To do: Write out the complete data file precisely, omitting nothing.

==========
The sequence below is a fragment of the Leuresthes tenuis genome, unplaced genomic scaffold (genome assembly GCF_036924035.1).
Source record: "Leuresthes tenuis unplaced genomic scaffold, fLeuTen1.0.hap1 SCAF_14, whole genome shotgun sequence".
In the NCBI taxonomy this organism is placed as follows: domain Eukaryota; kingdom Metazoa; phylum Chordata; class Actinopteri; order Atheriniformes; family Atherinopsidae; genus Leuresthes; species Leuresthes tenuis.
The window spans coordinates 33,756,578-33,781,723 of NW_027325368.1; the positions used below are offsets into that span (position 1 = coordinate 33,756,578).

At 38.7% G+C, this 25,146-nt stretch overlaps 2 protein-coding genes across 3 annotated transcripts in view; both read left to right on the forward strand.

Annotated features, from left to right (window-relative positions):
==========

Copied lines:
The sequence below is a fragment of the Leuresthes tenuis genome, unplaced genomic scaffold (genome assembly GCF_036924035.1).
Source record: "Leuresthes tenuis unplaced genomic scaffold, fLeuTen1.0.hap1 SCAF_14, whole genome shotgun sequence".
In the NCBI taxonomy this organism is placed as follows: domain Eukaryota; kingdom Metazoa; phylum Chordata; class Actinopteri; order Atheriniformes; family Atherinopsidae; genus Leuresthes; species Leuresthes tenuis.
The window spans coordinates 33,756,578-33,781,723 of NW_027325368.1; the positions used below are offsets into that span (position 1 = coordinate 33,756,578).

At 38.7% G+C, this 25,146-nt stretch overlaps 2 protein-coding genes across 3 annotated transcripts in view; both read left to right on the forward strand.

Annotated features, from left to right (window-relative positions):